Diabetes can be a confusing disease, full of rules and regulations about what to eat and when. A child stricken by diabetes can be a special challenge to parents, and many caregivers are puzzled about how to handle the illness, especially at first. The best way to care for the diabetic child is to increase your knowledge about diabetes, which includes being aware of the symptoms and the treatment options available in case something happens with a diabetic person. Caregivers need to know what and when the child should eat and ensure that the child keeps up a healthy level of exercise.
Most children tend to have Type 1 diabetes, previously known as juvenile diabetes, although children are increasingly being diagnosed with Type 2 diabetes as well. Type 1 diabetes occurs when the pancreas does not work and does not produce any insulin. Insulin is needed to help break down sugars (glucose) in our body to help it work efficiently. When this breakdown of sugars does not happen, as in the case of Type 1 diabetes, the sugar stays in the blood stream.
Because insulin is important in breaking down sugars in the body to use for energy, insulin has to be taken to control the illness. Therefore Type 1 diabetes is also called insulin dependent diabetes. Exercise and diet are also important in helping to control this type of diabetes. Caring for the child with diabetes means that you will need to recognize the signs of the illness, as well as any resulting reactions that can occur. The main signs of diabetes in children are:
- A Fruity Smell On The Breath
- Child is Constantly Hungry
- Faster Than Normal Pulse Rate
- Child Complains of Headaches
- Child Says They Feel Weak and/or Dizzy
- Loss of Concentration
- Foggy or Blurred Vision
- Skin feels cold and moist to the Touch
- Experiencing seizures
Next, you should be able to identify when the child is in crisis, suffering either a hypoglycemic or hyperglycemic episode, and you should know what to do help in either case. Hyperglycemia occurs when the sugar levels are too high. Rising sugar levels are generally a result of eating too much, not taking the correct amount of insulin, or not exercising enough. When a child is hyperglycemic, treatment by medical professionals is needed. A child suffering from high blood sugar will complain of the following:
- Feeling weak
- Being very thirsty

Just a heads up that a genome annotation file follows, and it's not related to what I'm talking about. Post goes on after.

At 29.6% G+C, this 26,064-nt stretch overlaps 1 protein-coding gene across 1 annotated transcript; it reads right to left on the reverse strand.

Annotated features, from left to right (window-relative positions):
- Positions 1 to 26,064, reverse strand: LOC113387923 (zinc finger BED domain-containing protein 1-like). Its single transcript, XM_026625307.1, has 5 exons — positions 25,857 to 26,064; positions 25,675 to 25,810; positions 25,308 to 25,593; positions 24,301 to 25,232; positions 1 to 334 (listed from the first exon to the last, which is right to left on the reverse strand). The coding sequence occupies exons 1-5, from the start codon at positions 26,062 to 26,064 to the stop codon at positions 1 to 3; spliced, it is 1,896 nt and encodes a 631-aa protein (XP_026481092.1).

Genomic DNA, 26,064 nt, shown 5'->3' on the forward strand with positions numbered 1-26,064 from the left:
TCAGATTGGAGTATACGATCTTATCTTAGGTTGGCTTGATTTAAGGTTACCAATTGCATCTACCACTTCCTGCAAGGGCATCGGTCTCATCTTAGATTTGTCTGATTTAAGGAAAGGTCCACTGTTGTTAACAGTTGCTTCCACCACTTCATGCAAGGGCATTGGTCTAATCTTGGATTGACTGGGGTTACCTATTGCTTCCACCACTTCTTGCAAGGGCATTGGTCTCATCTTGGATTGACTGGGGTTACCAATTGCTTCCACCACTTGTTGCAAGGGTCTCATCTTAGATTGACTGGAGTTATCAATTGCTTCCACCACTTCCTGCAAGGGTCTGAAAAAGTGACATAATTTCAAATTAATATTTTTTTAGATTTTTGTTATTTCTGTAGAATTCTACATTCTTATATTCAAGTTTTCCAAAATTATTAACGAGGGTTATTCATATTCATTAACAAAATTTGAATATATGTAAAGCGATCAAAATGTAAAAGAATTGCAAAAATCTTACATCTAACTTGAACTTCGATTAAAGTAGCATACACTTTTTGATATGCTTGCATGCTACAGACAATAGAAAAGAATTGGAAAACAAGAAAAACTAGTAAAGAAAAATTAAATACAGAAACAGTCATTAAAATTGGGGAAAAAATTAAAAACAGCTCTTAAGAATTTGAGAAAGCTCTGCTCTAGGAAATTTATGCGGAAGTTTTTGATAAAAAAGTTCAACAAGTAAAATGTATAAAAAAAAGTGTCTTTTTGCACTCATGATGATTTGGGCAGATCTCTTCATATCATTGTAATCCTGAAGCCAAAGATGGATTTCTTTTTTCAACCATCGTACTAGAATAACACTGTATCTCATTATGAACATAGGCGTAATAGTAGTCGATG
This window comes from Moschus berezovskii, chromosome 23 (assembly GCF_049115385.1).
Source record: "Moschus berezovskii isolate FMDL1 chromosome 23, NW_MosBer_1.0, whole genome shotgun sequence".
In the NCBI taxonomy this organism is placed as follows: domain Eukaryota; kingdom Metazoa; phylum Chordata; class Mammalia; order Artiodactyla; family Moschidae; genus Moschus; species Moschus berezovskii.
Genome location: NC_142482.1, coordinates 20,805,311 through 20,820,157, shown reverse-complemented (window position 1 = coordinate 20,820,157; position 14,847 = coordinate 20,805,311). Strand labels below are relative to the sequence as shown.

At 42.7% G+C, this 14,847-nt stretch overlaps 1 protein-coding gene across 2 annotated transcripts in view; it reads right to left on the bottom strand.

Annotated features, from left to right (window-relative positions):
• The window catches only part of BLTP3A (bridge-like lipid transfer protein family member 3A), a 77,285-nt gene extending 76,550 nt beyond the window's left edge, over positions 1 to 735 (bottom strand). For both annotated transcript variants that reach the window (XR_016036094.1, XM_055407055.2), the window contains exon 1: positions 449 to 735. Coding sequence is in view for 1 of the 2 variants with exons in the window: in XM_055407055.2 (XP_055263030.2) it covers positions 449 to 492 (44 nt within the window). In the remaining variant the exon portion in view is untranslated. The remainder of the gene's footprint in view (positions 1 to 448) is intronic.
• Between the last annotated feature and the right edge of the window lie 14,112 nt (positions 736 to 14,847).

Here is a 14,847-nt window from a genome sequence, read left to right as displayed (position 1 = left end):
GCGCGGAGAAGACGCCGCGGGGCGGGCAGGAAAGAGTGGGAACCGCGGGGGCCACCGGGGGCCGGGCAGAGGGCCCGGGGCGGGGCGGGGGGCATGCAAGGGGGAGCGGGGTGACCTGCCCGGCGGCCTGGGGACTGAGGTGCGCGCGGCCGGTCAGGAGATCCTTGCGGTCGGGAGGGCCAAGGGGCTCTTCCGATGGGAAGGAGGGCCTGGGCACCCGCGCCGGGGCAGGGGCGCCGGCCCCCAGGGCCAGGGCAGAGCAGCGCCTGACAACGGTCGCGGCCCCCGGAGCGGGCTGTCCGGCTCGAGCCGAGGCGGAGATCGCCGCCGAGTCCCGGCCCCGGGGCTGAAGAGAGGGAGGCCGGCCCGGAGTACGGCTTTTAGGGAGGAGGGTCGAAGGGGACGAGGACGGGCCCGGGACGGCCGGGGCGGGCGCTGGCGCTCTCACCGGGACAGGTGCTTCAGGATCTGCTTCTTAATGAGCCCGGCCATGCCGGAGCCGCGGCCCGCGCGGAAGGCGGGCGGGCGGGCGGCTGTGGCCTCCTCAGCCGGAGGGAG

- Needing to urinate more often than normal
- Cannot see clearly
- Does not feel hungry
With hypoglycemia or low blood sugar, the symptoms tend to vary depending on the child. However some of the typical signs include:
- Sudden mood swings
- Tendency to be clumsy
- Tingling feeling around the mouth
The first course of action is to increase the child’s sugar intake by giving them something sweet to drink, such as regular soda, fruit juice or glucose tablets. Once the child is feeling better, you should give them something more solid to eat. If the child is too weak to swallow or is unconscious, administer the recommended dosage of glucagon and call for immediate medical assistance. Glucagon is a medication given by injection to rapidly increase the level of glucose in the blood. It is normally the first course of treatment in severe hypoglycemia.
Diet is a major part of keeping the diabetic child healthy. The caregiver has the responsibility to ensure that the child eats what is recommended. It is also important to talk with the child and let them know that they will get really sick if they eat too many sweets or other foods that can pose a risk. It is also important to let others, such as teachers, know that a diabetic child may need to snack to boost their sugar and energy levels. The child with diabetes must also have regular meals.
Exercise is important as well, and there is no reason why the diabetic child cannot participate in all regular physical activity. Exercise helps to control blood sugar levels. However, children with diabetes should not exert themselves before meal time. Also, they will need to have a snack, such as juice, crackers or a fruit, handy, as they will need to replace sugar lost during physical activity.
Most importantly, children should be taught how to test their blood sugar levels during the course of the day, once they are able to do soon their own. This is important so that they can take insulin or eat something as needed.
Although the diabetic child will need special monitoring, this does not have to pose any difficulties. Parents and guardians need to inform other care givers of the possible health triggers and what to do in the event that something goes wrong. Children should also be told what to do if their blood sugar levels fall or rise.
Telephone numbers should also be kept in a convenient place so that help can be easily summoned in the case of an emergency.